A) Since nobody is guaranteeing the middle, you are on your own to support it and troubleshoot it
B) Your traffic will comingle with public internet traffic. It's up to you to ensure it is secure. You do this by employing a well regarded cryptographic protocol and a very strong initial encryption key.

In short, Point to Point is best to ensure data, but Frame Relay is more cost effective. Analysis of what the requirements are will determine the actual need for one versus the other and defines the ROI (Return on Investment) for the application requirements once defined. For help in working through this analysis to find the right solution for you .... I suggest using the free assistance available through T1 Bandwidth.

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Wednesday, January 14, 2009

Does HDTV Have A Chance?

So, analog broadcasting is set to cease on 19FEB08. That should be something to see! It's been talked about for 20 years. At first, we were told we had to have HDTV because Japan had it. Later, though, we learned the gov wanted to sell off the bandwidth.

I have always understood that the airwaves "belong to the people." So were they stolen? I didn't give them away. And do I understand correctly that it was the FCC, all by its lonesome, who made this decision on our behalf?

This is probably not the best time to ask consumers to invest in new equipment. But -- wail till they find out about HDCP!

If you were sentient in the late 80s, you may recall the Digital Audio Tape player. This much-ballyhooed successor to the analog cassette tape never got off the ground, thanks to hardware copy 'protection.' Hardware manufacturers went to bed with camels, and got up with fleas.

HDCP is poised to do the same thing to the HDTV format. Except this time, we won't have prior technology to fall back on. This ought to be very interesting.

All airwaves in the U.S. are regulated by the FCC. This is nothing new. In the early days of CB Radio, the FCC required everyone who purchased a CB to fill out a form to acquire a license for use, much like Ham Radio operators. However, they did away with license requirement when the FCC administrators couldn't keep up with demand. For other reasons, CB's died later on (i.e. cell phones). However, no one should delude themselves into believing that the "airwaves belong to the people". The "people" never had this right. In order to keep from overlapping and conflicting broadcast signals, the FCC must regulate the airwaves in an orderly process.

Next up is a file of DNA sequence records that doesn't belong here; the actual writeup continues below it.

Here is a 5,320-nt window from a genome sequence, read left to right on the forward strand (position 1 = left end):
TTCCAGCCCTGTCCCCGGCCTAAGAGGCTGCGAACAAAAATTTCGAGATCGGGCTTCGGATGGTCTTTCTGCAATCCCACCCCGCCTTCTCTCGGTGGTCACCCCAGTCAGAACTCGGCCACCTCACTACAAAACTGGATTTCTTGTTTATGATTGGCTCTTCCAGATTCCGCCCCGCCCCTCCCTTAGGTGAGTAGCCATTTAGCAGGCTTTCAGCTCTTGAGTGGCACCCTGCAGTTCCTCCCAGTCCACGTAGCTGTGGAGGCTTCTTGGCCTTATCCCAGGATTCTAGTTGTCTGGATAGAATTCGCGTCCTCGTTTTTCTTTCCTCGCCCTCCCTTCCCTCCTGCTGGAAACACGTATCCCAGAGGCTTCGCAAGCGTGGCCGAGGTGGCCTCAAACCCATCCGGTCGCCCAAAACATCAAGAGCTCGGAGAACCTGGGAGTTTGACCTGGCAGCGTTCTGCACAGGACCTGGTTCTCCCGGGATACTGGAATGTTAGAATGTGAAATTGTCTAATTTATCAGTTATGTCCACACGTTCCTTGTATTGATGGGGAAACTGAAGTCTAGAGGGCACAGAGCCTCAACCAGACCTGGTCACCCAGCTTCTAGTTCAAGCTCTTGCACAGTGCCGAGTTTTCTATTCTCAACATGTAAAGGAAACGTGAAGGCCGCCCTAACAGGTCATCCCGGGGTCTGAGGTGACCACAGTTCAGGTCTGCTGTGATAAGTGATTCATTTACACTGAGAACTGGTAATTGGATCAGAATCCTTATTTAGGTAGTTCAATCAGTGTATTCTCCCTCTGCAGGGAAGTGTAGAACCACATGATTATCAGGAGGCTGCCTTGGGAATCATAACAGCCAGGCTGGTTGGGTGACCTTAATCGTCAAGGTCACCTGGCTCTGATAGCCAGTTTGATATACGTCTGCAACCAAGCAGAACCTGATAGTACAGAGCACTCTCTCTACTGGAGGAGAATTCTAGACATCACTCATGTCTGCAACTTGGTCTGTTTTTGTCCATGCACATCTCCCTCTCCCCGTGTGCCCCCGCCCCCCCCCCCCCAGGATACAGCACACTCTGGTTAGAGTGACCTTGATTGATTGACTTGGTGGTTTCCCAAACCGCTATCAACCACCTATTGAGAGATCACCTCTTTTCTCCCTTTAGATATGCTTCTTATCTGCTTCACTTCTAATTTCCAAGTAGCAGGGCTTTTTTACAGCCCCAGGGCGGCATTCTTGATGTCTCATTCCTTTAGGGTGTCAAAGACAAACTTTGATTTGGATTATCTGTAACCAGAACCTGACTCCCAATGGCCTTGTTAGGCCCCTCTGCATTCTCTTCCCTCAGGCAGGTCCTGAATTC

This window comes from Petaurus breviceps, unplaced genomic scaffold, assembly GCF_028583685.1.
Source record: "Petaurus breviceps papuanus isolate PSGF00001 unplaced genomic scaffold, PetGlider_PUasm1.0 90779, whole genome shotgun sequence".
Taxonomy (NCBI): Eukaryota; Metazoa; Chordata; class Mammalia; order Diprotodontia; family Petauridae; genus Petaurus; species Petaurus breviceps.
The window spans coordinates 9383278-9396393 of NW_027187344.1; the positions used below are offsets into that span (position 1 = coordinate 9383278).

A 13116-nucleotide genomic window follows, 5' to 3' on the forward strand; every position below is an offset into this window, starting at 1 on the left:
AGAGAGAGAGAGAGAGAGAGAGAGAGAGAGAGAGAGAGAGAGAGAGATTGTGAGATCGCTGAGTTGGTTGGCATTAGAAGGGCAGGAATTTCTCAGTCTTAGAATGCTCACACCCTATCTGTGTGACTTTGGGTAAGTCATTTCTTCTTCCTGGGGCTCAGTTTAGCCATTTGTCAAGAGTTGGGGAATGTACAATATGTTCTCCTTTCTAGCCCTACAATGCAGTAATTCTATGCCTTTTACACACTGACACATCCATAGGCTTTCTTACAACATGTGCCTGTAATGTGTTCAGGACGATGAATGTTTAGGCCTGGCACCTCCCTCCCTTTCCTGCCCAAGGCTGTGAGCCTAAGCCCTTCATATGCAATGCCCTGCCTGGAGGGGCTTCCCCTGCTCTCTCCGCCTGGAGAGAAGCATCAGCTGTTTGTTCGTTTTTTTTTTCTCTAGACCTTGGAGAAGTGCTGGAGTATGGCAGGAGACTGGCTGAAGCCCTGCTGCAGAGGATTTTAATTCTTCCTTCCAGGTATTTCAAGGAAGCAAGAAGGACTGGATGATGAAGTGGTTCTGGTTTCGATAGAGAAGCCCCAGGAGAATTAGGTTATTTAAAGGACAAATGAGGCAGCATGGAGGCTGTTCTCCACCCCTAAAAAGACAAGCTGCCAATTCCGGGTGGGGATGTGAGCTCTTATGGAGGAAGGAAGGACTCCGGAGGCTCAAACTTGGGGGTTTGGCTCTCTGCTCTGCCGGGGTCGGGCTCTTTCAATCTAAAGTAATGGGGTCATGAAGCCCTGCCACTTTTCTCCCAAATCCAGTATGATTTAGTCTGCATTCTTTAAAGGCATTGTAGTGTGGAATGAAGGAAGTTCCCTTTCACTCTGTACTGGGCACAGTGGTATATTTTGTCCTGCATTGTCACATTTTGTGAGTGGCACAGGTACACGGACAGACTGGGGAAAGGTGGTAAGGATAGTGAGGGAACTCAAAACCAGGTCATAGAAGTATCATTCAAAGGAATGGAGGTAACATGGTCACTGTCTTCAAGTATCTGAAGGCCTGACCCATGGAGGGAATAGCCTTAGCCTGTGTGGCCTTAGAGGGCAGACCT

As for HDCP, this is present on HDMI connections to HDTV sets only for premium content (e.g. HBO, Adult Channels, 1st run Sporting Events, PPV). It is not (well, should not be) present on ordinary broadcast channels, and certainly not on local broadcast affiliate tiers.

As for the need for people to go out and purchase devices upon the analog-shutoff date, the FCC has contemplated this as well (far in advance of the economy crashing). They offer a $40 coupon for redemption of a free-to-air digital converter STB which you can buy at CPE retail outlets, or can get through your cable company. Therefore, in theory anyway, if you're simply looking to continue with "rabbit-ear like service", you can continue to do so with the coupon-funded converter and without HDMI/HDCP requirements if you're simply hooking up your converter to an analog TV set. Should you decide to purchase an HDTV set, then you should expect that premium channels will be HDCP-protected, and the only way around that is to sign up with your local cable provider, DBS provider (DIRECTV or DISH), or your telco provider who has TV (e.g. AT&T U-Verse or Verizon FiOS).